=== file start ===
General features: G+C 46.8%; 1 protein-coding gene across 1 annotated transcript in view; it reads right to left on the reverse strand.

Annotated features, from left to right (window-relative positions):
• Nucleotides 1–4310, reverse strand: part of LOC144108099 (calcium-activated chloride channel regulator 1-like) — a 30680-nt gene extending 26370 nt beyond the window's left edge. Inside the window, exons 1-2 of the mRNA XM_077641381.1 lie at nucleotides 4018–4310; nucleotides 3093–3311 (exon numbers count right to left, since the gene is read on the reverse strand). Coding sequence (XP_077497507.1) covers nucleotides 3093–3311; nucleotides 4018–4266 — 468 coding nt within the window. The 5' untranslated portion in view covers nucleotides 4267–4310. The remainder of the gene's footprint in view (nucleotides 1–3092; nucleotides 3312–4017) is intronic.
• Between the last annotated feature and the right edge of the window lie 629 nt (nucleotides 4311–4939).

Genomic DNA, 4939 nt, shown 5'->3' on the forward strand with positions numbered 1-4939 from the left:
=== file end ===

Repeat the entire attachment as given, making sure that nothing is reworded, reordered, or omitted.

General features: G+C 46.8%; 1 protein-coding gene across 1 annotated transcript in view; it reads right to left on the reverse strand.

Annotated features, from left to right (window-relative positions):
• Nucleotides 1–4310, reverse strand: part of LOC144108099 (calcium-activated chloride channel regulator 1-like) — a 30680-nt gene extending 26370 nt beyond the window's left edge. Inside the window, exons 1-2 of the mRNA XM_077641381.1 lie at nucleotides 4018–4310; nucleotides 3093–3311 (exon numbers count right to left, since the gene is read on the reverse strand). Coding sequence (XP_077497507.1) covers nucleotides 3093–3311; nucleotides 4018–4266 — 468 coding nt within the window. The 5' untranslated portion in view covers nucleotides 4267–4310. The remainder of the gene's footprint in view (nucleotides 1–3092; nucleotides 3312–4017) is intronic.
• Between the last annotated feature and the right edge of the window lie 629 nt (nucleotides 4311–4939).

Genomic DNA, 4939 nt, shown 5'->3' on the forward strand with positions numbered 1-4939 from the left: